Patterns of diversity differ between arctic and alpine ecosystems for both historical and current ecological reasons. Low temperature is an effective filter that limits the number of species that can colonize arctic and alpine environments. Greater isolation and niche differentiation promoted specia-tion and restricted species migrations in the alpine regions, resulting in a higher species richness in alpine than in arctic ecosystems. Moreover, the greater vertical relief in alpine areas is unfavorable to the formation of a soil organic mat and causes more disturbance, leading to high ecological diversity at the landscape level and the concentration of arctic biodiversity in localized sites of high vertical relief. Because the most widespread communities in arctic areas (and in alpine areas of low relief) have very few species, the loss of even a few species would dramatically alter species diversity.

Biodiversity in arctic and alpine ecosystems is currently threatened most strongly by diffuse impacts of human activity. COi-induced climatic warming is causing upward migration of alpine species, with the possible loss of some alpine ecosystems from low-altitude summits. Input of pollutants from low latitudes and altitudes has a low-level chronic impact on key functional groups. This, combined with climatic warming, could alter conditions for establishment and cause an advance of the treeline, leading to changes in the role of arctic and alpine ecosystems in the global carbon and energy balance. Because these human impacts are caused by forces outside the arctic and alpine regions, there is no clear mechanism by which ecological impacts will feed back to alter the human activities responsible for the problems.

Steady-state biogeochemical pools and fluxes are the ecosystem traits and processes that are least sensitive to changes in biodiversity. Generalized plant strategies reflecting differences in size and RGR are important in explaining differences in biogeochemical cycling among sites, and in determining which species dominate steady-state rates of productivity and nutrient cycling within sites. However, even large changes in specics abundance and diversity usually have only moderate direct effects on pools and fluxes of carbon and nutrients in closed communities because changes in the abundance of one species cause compensatory changes in other species, with minimal effects being observable at the ecosystem level. Only if there arc major changes in abundance of functional groups of plants, animals or microorganisms will biogeochemical processes be strongly altered.

Species within arctic and alpine communities differ strikingly in the location (height or depth), timing, and, in the case of N and P, the form of resource captured. In some cases (e.g. specialization by canopy height) this may have relatively little impact on ecosystem energy budgets. However, in other cases (e.g. specialization in the form of N or P absorbed) this specialization among species may increase the overall rate of resource capture by plants, resulting in substantial effects on ecosystem processes. The importance of phenologica! specialization probably depends on the extent to which this enables vegetation to capture resources that would otherwise be lost or immobilized. Gain or loss of species that differ strongly from other species in the community with respect to the timing, location or form of resource capture might substantially alter ecosystem processes, although there is currently little evidence from which to draw conclusions.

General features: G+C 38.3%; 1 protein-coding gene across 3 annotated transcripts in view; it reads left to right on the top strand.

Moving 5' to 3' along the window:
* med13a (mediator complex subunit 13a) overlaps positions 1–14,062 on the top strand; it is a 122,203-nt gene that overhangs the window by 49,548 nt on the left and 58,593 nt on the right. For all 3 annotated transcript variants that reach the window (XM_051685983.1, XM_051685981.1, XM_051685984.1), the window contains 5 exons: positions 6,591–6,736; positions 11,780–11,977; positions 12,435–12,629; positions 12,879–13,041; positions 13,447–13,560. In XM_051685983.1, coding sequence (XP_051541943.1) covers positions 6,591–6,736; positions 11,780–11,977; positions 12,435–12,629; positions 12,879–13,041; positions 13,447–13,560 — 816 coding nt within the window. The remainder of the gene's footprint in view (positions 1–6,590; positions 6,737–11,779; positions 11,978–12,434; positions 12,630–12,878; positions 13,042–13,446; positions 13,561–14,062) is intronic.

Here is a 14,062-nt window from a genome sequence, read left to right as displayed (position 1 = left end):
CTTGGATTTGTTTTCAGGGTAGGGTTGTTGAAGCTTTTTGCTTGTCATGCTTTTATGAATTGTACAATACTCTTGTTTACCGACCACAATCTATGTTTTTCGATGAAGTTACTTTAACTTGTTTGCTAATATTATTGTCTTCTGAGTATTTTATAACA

Relatively few species regulate the annual input and loss of nitrogen from arctic and alpine ecosystems. Similarly, animal species which transport nutrients into low-fertility ecosystems can greatly alter the rates and heterogeneity of ecosystem processes. Changes in the abundance of these species could profoundly alter the resource base that governs rates of biogcochem-ical processes. Similarly, the invasion of arctic or alpine communities by frees or shrubs that are tall enough to mask the snow could substantially increase the annual energy gain and the heat available for biological processes and atmospheric exchanges.

Maintenance of ecosystem integrity over a complete cycle of common disturbance events is critical to the long-term persistence of ecosystem processes. Pioneer species, which may be uncommon in undisturbed patches of vegetation, may be critical to the re-establishment of closed nutrient cycles following disturbance. Finally, species diversity is functionally important because it provides insurance against large changes in ecosystem processes. The more species there arc in a functional group, the less likely it is that any extinction event or series of such events will have serious ecosystem consequences.

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